SANCTUARY (KUN-YANG LIN/DANCERS): Sanctuary for those who know pain

Photo credit: RobLi Photography

Photo credit: RobLi Photography

A non-profit dance company in South Philly, Kun-Yang Lin/Dancers (KYL/D) presents SANCTUARY at the Prince Theater from April 27 through 29. As the title implies, what is offered inside the theater is a sanctuary for those who carry pain, struggle, or need a safe space to express and share those feelings with someone who understands and embraces them.

The first half of the program is “One-Immortal Game”. Kun-Yang Lin, the artistic director and co-founder, choreographed the piece inspired by a chess game that overlaps the world of politics and the art of dance. Wearing simple grey tunics and tights, Shaness Kemp and Liu Mo bow to each other, take a seat on cubes, and start a game of chess. The two players are joined by dancers and the stage turns into a chess board as dancers become the chess pieces.

Lin’s choreography is a bridge between East and West. While the movements show elements of modern ballet, each movement is based on the method of T’ai-chi. The unique breathing methods of eastern medicine and martial arts are introduced in his dance style, which let the dancers and the viewers feel qi—energy—around and inside the dancers.

A duet by Liu Mo and Nikolai Mckenzie presents a classical chinese dance.  Mo was trained at the prestigious Beijing Dance Academy. He spins and jumps, using one long cloth as an extension of his arms, sometimes sharp like a whip, other times gracefully like a petal floating in the air. The dance is deeply philosophical and inspiring.

The second half of the program drops a bomb of a reality that is hard to face. Titled “Sanctuario”, (Spanish for sanctuary), the dance is a requiem for those who were slaughtered at the shooting at Pulse Nightclub in Orlando, and also for those who are vulnerable and suffer from discrimination, isolation, and violence because of who they are.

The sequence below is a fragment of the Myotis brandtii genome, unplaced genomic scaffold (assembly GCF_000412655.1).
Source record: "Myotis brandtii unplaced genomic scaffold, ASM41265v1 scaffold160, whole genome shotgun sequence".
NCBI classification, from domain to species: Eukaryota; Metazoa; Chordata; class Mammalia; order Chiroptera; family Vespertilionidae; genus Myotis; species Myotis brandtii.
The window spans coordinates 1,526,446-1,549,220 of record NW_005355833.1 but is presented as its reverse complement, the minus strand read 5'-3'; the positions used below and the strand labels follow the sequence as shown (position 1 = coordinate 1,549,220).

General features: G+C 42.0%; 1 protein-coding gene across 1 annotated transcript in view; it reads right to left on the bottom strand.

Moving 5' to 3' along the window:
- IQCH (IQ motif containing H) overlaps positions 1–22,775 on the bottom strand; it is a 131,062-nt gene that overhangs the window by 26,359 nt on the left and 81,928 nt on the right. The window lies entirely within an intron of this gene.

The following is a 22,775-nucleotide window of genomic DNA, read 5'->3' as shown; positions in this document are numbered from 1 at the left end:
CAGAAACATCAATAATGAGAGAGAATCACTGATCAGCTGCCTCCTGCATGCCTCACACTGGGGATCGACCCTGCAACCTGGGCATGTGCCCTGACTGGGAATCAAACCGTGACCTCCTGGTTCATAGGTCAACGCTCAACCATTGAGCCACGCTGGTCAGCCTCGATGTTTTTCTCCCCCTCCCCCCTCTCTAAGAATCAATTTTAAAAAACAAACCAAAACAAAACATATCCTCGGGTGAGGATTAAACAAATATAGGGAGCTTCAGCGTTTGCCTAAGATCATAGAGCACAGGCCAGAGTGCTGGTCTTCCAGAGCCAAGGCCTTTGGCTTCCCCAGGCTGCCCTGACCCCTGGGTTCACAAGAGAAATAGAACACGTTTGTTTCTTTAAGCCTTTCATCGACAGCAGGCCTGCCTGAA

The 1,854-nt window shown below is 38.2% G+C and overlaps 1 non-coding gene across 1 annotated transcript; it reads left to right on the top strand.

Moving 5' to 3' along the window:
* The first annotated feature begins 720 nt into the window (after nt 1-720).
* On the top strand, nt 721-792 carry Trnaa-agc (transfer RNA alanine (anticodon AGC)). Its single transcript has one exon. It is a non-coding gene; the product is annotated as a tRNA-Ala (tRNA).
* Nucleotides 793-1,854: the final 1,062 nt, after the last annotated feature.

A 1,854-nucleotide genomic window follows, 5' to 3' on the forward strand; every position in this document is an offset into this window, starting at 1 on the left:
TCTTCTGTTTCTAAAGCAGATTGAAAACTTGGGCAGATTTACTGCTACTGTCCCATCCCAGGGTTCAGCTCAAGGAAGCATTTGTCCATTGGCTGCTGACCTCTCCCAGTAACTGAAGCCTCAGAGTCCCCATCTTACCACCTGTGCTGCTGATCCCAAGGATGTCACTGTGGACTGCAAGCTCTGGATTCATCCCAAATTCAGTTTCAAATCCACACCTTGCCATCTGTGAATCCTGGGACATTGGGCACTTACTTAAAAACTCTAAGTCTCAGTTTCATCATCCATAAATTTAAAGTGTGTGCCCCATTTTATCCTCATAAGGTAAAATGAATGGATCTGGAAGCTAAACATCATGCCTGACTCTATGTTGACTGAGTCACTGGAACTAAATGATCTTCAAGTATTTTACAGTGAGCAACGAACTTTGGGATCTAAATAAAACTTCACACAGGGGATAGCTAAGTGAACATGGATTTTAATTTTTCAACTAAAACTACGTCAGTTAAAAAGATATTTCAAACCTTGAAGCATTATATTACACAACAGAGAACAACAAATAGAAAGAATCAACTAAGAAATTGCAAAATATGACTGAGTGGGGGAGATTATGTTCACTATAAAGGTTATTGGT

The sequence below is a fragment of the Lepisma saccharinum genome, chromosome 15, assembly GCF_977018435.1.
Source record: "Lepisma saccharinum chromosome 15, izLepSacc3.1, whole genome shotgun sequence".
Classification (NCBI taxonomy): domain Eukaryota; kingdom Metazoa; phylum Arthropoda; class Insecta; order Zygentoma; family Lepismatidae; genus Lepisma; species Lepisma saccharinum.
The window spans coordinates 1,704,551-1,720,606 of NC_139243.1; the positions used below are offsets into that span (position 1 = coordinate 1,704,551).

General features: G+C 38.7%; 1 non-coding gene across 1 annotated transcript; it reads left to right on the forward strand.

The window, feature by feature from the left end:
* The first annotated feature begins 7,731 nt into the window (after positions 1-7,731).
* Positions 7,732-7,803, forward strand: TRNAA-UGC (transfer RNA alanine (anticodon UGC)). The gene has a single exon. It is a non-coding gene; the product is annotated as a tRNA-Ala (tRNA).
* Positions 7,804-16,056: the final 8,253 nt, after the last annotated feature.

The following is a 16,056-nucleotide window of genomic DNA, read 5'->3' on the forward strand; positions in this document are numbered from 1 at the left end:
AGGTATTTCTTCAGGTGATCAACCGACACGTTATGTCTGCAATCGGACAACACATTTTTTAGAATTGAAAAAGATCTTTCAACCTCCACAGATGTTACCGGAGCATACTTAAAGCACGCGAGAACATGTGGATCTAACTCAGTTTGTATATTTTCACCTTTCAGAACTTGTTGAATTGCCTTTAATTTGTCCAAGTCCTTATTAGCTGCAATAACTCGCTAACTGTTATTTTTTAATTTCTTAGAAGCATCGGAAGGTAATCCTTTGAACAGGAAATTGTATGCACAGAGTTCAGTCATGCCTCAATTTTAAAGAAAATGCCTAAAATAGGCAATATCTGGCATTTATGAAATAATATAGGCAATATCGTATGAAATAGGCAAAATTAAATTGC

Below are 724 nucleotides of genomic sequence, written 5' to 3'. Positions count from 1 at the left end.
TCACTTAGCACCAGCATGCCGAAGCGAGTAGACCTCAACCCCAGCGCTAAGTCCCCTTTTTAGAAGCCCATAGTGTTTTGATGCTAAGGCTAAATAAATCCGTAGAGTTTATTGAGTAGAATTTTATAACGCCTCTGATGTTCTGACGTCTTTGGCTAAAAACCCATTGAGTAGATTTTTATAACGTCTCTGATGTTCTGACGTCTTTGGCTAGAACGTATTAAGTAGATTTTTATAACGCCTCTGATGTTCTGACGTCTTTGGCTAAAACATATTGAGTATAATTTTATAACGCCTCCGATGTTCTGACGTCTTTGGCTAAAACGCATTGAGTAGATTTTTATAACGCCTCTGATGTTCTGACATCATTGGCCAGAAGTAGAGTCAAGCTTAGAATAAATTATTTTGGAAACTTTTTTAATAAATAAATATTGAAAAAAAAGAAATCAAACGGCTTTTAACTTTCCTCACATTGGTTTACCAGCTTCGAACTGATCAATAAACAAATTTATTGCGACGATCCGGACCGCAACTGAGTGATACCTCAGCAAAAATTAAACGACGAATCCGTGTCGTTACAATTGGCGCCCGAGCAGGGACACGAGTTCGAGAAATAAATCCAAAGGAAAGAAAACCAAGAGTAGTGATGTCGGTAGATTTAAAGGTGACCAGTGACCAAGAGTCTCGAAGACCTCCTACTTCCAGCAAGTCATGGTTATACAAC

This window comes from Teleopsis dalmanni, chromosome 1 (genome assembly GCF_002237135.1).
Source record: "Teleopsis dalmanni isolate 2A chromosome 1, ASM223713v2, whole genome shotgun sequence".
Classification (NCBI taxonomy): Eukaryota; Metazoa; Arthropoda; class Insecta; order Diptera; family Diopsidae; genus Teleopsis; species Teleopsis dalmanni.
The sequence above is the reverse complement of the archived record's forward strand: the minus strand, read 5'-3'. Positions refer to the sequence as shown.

The piece starts as young lively dancers enjoy the moment at a club—their sanctuary and safe space—releasing the stress and oppression that they face in the outside world. With a snapping loud sound their movements suddenly change to stilted ones as if they are exposed. Then the gunshot reverberate in the theater.Dancers crawl on the stage and run around in fear and shock.

Lin provides a strong message with three beautiful duets by two male dancers, then by two pairs of female dancers. Genders and races mean nothing to the true affection and love among people. But unreasonable and meaningless ignorance tears us apart and destroys us. The dance is painful and hard to watch, as it is intended to be. It exposes viewers to the violence, pain, and sorrow minorities are exposed to, and which viewers might never experience otherwise. Sobs and gasps fill the theater.

This is a reality that we need to face, think about, and talk about.

Any form of arts can be beautiful and moving, and express the thoughts and feelings of artists. Art can also be a means to confront and combat issues of our society. KYL/D’s SANCTUARY is one of those art pieces that has the power to start discussions on those issues we may miss or not pay attention to in our busy everyday life, in the safe sanctuary—the theater—where we are allowed to share moments and opinions.

[The Prince Theater, 1412 Chestnut street] April 27-29, 2017; kyld.org

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About the author

Eri Yoneda

Eri Yoneda writes about dance and classical music for Phindie.